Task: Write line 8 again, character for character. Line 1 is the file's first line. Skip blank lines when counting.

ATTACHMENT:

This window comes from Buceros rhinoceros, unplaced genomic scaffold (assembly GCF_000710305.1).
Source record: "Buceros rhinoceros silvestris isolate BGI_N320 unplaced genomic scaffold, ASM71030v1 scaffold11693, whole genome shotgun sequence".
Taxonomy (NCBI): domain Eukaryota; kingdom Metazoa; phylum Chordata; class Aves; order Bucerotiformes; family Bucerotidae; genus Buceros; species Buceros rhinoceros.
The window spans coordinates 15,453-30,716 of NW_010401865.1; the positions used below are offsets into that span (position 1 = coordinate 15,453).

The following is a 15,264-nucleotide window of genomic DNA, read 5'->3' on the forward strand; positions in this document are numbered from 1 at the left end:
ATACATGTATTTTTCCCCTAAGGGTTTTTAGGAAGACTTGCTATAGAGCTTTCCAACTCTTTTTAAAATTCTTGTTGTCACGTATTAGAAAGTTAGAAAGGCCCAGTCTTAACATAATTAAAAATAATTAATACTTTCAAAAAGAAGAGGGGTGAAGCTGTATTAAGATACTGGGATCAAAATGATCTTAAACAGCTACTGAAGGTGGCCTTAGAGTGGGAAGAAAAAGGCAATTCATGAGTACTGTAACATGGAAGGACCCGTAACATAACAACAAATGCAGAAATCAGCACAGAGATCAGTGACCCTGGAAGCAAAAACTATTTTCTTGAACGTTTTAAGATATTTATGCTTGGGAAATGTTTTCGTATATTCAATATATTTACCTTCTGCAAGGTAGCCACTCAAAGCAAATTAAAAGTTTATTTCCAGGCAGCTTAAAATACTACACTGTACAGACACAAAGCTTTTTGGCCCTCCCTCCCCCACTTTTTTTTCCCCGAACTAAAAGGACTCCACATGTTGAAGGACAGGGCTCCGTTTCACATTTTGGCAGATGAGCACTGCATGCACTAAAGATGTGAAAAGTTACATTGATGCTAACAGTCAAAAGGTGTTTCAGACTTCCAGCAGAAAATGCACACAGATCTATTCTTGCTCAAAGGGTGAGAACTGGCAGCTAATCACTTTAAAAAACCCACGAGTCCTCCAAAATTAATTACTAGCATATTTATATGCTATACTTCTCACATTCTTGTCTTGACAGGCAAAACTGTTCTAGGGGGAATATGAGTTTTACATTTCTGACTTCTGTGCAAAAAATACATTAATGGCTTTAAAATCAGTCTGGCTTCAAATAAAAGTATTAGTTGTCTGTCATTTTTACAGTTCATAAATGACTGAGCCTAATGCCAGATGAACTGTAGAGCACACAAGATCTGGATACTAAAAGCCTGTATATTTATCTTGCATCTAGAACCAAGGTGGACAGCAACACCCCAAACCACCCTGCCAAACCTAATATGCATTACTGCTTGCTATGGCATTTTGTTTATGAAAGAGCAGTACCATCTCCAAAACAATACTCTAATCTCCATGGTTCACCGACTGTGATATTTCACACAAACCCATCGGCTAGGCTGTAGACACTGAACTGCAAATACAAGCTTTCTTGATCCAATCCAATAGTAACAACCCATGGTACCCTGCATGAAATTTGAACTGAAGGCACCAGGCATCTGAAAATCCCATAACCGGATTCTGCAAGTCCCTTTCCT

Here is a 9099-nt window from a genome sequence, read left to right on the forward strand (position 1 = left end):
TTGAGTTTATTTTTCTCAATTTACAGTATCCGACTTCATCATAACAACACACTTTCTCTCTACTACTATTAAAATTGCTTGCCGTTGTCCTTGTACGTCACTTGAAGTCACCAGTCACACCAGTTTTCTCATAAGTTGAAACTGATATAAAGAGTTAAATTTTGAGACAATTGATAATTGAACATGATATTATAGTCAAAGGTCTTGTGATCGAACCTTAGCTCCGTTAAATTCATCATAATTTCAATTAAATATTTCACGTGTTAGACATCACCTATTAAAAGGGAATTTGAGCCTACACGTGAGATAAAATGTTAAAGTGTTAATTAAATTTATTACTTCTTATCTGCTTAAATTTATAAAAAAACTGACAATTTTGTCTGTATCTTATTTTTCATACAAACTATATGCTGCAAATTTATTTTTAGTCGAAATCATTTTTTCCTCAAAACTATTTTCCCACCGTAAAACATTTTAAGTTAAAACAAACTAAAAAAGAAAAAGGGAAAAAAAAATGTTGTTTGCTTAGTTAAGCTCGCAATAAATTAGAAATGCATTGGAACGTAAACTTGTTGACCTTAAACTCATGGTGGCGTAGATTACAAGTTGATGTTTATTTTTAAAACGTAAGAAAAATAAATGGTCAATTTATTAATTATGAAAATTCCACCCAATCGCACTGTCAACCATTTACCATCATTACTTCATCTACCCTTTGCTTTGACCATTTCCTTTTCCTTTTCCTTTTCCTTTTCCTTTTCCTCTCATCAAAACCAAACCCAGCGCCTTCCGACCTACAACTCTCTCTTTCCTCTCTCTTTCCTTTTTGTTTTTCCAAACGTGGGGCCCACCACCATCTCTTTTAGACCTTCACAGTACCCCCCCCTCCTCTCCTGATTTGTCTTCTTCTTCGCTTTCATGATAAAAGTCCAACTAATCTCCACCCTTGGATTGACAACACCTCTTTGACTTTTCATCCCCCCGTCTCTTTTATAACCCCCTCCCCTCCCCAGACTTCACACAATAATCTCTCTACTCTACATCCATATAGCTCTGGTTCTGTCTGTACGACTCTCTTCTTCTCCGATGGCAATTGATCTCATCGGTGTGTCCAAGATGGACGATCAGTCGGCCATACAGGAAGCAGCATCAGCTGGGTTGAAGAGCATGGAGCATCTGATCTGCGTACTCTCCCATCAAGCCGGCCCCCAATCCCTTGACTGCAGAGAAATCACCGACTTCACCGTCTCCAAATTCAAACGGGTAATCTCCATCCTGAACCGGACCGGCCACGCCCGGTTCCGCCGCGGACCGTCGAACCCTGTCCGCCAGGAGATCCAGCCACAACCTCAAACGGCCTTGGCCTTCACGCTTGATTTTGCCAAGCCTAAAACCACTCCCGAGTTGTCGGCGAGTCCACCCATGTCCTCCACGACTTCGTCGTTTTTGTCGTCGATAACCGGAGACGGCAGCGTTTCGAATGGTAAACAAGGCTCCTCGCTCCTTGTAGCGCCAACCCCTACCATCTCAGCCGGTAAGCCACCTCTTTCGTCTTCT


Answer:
TTGAGTTTATTTTTCTCAATTTACAGTATCCGACTTCATCATAACAACACACTTTCTCTCTACTACTATTAAAATTGCTTGCCGTTGTCCTTGTACGTCACTTGAAGTCACCAGTCACACCAGTTTTCTCATAAGTTGAAACTGATATAAAGAGTTAAATTTTGAGACAATTGATAATTGAACATGATATTATAGTCAAAGGTCTTGTGATCGAACCTTAGCTCCGTTAAATTCATCATAATTTCAATTAAATATTTCACGTGTTAGACATCACCTATTAAAAGGGAATTTGAGCCTACACGTGAGATAAAATGTTAAAGTGTTAATTAAATTTATTACTTCTTATCTGCTTAAATTTATAAAAAAACTGACAATTTTGTCTGTATCTTATTTTTCATACAAACTATATGCTGCAAATTTATTTTTAGTCGAAATCATTTTTTCCTCAAAACTATTTTCCCACCGTAAAACATTTTAAGTTAAAACAAACTAAAAAAGAAAAAGGGAAAAAAAAATGTTGTTTGCTTAGTTAAGCTCGCAATAAATTAGAAATGCATTGGAACGTAAACTTGTTGACCTTAAACTCATGGTGGCGTAGATTACAAGTTGATGTTTATTTTTAAAACGTAAGAAAAATAAATGGTCAATTTATTAATTATGAAAATTCCACCCAATCGCACTGTCAACCATTTACCATCATTACTTCATCTACCCTTTGCTTTGACCATTTCCTTTTCCTTTTCCTTTTCCTTTTCCTTTTCCTCTCATCAAAACCAAACCCAGCGCCTTCCGACCTACAACTCTCTCTTTCCTCTCTCTTTCCTTTTTGTTTTTCCAAACGTGGGGCCCACCACCATCTCTTTTAGACCTTCACAGTACCCCCCCCTCCTCTCCTGATTTGTCTTCTTCTTCGCTTTCATGATAAAAGTCCAACTAATCTCCACCCTTGGATTGACAACACCTCTTTGACTTTTCATCCCCCCGTCTCTTTTATAACCCCCTCCCCTCCCCAGACTTCACACAATAATCTCTCTACTCTACATCCATATAGCTCTGGTTCTGTCTGTACGACTCTCTTCTTCTCCGATGGCAATTGATCTCATCGGTGTGTCCAAGATGGACGATCAGTCGGCCATACAGGAAGCAGCATCAGCTGGGTTGAAGAGCATGGAGCATCTGATCTGCGTACTCTCCCATCAAGCCGGCCCCCAATCCCTTGACTGCAGAGAAATCACCGACTTCACCGTCTCCAAATTCAAACGGGTAATCTCCATCCTGAACCGGACCGGCCACGCCCGGTTCCGCCGCGGACCGTCGAACCCTGTCCGCCAGGAGATCCAGCCACAACCTCAAACGGCCTTGGCCTTCACGCTTGATTTTGCCAAGCCTAAAACCACTCCCGAGTTGTCGGCGAGTCCACCCATGTCCTCCACGACTTCGTCGTTTTTGTCGTCGATAACCGGAGACGGCAGCGTTTCGAATGGTAAACAAGGCTCCTCGCTCCTTGTAGCGCCAACCCCTACCATCTCAGCCGGTAAGCCACCTCTTTCGTCTTCT